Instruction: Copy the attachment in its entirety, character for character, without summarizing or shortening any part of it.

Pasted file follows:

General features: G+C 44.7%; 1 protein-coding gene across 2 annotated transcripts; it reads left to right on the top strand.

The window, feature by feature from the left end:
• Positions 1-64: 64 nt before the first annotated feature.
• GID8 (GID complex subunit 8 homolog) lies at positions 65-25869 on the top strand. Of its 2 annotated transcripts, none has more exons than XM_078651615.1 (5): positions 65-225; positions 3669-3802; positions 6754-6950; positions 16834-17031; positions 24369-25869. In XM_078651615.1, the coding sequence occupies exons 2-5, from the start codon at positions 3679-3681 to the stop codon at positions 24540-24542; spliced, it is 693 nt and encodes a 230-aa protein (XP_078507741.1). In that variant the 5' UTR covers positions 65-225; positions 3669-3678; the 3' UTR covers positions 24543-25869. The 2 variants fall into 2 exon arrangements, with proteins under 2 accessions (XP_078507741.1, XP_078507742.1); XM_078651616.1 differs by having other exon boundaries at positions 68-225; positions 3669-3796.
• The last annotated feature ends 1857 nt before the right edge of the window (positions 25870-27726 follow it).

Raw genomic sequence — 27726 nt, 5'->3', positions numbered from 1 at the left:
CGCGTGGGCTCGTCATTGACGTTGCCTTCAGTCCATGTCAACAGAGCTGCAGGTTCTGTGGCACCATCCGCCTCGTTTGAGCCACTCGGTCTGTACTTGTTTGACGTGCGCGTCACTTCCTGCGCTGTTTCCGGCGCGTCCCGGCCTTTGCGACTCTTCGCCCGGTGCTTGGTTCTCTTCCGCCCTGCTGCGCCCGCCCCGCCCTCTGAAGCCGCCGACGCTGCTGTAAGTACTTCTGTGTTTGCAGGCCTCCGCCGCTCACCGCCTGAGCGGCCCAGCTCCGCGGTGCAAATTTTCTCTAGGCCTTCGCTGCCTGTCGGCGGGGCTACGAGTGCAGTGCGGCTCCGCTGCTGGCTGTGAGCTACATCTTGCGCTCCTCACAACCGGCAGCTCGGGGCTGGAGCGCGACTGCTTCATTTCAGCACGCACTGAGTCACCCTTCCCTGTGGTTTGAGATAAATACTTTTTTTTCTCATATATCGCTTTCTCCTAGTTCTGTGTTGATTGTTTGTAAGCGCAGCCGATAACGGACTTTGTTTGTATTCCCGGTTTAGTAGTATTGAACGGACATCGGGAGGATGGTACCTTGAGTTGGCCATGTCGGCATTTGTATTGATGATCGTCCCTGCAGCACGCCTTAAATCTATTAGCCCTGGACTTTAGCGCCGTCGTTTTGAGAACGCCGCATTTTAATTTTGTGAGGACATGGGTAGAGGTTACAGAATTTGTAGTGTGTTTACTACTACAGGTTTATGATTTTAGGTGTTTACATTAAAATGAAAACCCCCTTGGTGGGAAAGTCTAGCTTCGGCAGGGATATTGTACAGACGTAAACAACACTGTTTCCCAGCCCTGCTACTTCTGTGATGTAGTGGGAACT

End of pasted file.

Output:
General features: G+C 44.7%; 1 protein-coding gene across 2 annotated transcripts; it reads left to right on the top strand.

The window, feature by feature from the left end:
• Positions 1-64: 64 nt before the first annotated feature.
• GID8 (GID complex subunit 8 homolog) lies at positions 65-25869 on the top strand. Of its 2 annotated transcripts, none has more exons than XM_078651615.1 (5): positions 65-225; positions 3669-3802; positions 6754-6950; positions 16834-17031; positions 24369-25869. In XM_078651615.1, the coding sequence occupies exons 2-5, from the start codon at positions 3679-3681 to the stop codon at positions 24540-24542; spliced, it is 693 nt and encodes a 230-aa protein (XP_078507741.1). In that variant the 5' UTR covers positions 65-225; positions 3669-3678; the 3' UTR covers positions 24543-25869. The 2 variants fall into 2 exon arrangements, with proteins under 2 accessions (XP_078507741.1, XP_078507742.1); XM_078651616.1 differs by having other exon boundaries at positions 68-225; positions 3669-3796.
• The last annotated feature ends 1857 nt before the right edge of the window (positions 25870-27726 follow it).

Raw genomic sequence — 27726 nt, 5'->3', positions numbered from 1 at the left:
CGCGTGGGCTCGTCATTGACGTTGCCTTCAGTCCATGTCAACAGAGCTGCAGGTTCTGTGGCACCATCCGCCTCGTTTGAGCCACTCGGTCTGTACTTGTTTGACGTGCGCGTCACTTCCTGCGCTGTTTCCGGCGCGTCCCGGCCTTTGCGACTCTTCGCCCGGTGCTTGGTTCTCTTCCGCCCTGCTGCGCCCGCCCCGCCCTCTGAAGCCGCCGACGCTGCTGTAAGTACTTCTGTGTTTGCAGGCCTCCGCCGCTCACCGCCTGAGCGGCCCAGCTCCGCGGTGCAAATTTTCTCTAGGCCTTCGCTGCCTGTCGGCGGGGCTACGAGTGCAGTGCGGCTCCGCTGCTGGCTGTGAGCTACATCTTGCGCTCCTCACAACCGGCAGCTCGGGGCTGGAGCGCGACTGCTTCATTTCAGCACGCACTGAGTCACCCTTCCCTGTGGTTTGAGATAAATACTTTTTTTTCTCATATATCGCTTTCTCCTAGTTCTGTGTTGATTGTTTGTAAGCGCAGCCGATAACGGACTTTGTTTGTATTCCCGGTTTAGTAGTATTGAACGGACATCGGGAGGATGGTACCTTGAGTTGGCCATGTCGGCATTTGTATTGATGATCGTCCCTGCAGCACGCCTTAAATCTATTAGCCCTGGACTTTAGCGCCGTCGTTTTGAGAACGCCGCATTTTAATTTTGTGAGGACATGGGTAGAGGTTACAGAATTTGTAGTGTGTTTACTACTACAGGTTTATGATTTTAGGTGTTTACATTAAAATGAAAACCCCCTTGGTGGGAAAGTCTAGCTTCGGCAGGGATATTGTACAGACGTAAACAACACTGTTTCCCAGCCCTGCTACTTCTGTGATGTAGTGGGAACT